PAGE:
More idioms and phrases containing card

  • hold all the aces (the trump card)
  • house of cards
  • in the cards
  • lay one's cards on the table
  • play one's cards close to one's chest
  • play one's cards right
  • trump card
  • wild card

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Example Sentences

That could include private financial or personal information—like the credit-card numbers you used to pay for the corrupted Wi-Fi.

The screenwriting was one last card Brinsley was trying to play after every other trade he tried had turned to zeroes.

“Our hearts and our prayers are with you,” read a message on the accompanying card.

Then the gift card is shopped online in a gray market to collect cold currency.

Print this bingo card set and find resources for male allies at www.maleallies.com.

The card table profitably occupies some six to eight hours daily of these old fellows' attention.

In most club card-rooms smoking is not permitted, but at the Pandemonium it is the fashion to smoke everywhere.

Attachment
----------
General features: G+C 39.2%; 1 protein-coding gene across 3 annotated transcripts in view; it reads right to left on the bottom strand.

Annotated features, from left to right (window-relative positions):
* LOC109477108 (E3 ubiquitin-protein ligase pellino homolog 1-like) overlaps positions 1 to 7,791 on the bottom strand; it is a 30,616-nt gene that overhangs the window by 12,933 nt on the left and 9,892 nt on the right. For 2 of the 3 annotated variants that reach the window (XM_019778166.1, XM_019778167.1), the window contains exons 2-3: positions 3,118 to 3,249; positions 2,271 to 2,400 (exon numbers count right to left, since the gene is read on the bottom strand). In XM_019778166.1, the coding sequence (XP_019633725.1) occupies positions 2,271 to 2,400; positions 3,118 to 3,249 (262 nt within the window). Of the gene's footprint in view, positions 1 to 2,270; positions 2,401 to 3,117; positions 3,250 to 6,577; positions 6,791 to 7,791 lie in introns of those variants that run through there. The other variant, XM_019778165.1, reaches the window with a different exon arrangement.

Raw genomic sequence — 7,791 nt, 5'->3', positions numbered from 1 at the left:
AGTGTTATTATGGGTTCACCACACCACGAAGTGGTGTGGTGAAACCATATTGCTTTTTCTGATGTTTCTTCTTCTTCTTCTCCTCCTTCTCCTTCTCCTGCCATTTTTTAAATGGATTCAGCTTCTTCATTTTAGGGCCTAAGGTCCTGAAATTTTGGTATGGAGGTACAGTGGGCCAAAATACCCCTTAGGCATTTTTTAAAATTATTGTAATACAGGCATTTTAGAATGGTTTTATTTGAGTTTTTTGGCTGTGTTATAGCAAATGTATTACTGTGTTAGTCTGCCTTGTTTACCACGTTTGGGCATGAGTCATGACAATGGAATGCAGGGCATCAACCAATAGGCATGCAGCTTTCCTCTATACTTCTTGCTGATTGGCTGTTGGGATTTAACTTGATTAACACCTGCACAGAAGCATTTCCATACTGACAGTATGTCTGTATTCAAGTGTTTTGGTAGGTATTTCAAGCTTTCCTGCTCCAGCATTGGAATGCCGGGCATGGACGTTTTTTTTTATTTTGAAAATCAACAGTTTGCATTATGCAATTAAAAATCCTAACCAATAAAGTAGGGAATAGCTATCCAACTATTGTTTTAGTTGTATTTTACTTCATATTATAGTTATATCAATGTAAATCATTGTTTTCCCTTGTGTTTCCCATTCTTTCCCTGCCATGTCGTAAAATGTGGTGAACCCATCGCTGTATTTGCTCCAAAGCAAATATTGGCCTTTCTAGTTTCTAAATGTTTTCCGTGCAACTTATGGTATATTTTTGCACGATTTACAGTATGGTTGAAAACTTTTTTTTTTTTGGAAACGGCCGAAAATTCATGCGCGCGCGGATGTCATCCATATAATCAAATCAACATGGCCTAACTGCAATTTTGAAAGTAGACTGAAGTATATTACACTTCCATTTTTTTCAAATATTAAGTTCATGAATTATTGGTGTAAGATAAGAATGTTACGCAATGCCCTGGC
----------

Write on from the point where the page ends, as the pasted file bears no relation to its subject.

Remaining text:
He showed his wisdom in giving the Pandemonium card-room a very wide berth for the rest of his days.

He has drawn a knave and a six; he takes another card; this turns out to be an ace.

Her black eyelashes were long, and under their protecting shadow she swept a glance at the card above the young man's plate.

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Definitions and idiom definitions from Dictionary.com Unabridged, based on the Random House Unabridged Dictionary, © Random House, Inc. 2023

Idioms from The American Heritage® Idioms Dictionary copyright © 2002, 2001, 1995 by Houghton Mifflin Harcourt Publishing Company. Published by Houghton Mifflin Harcourt Publishing Company.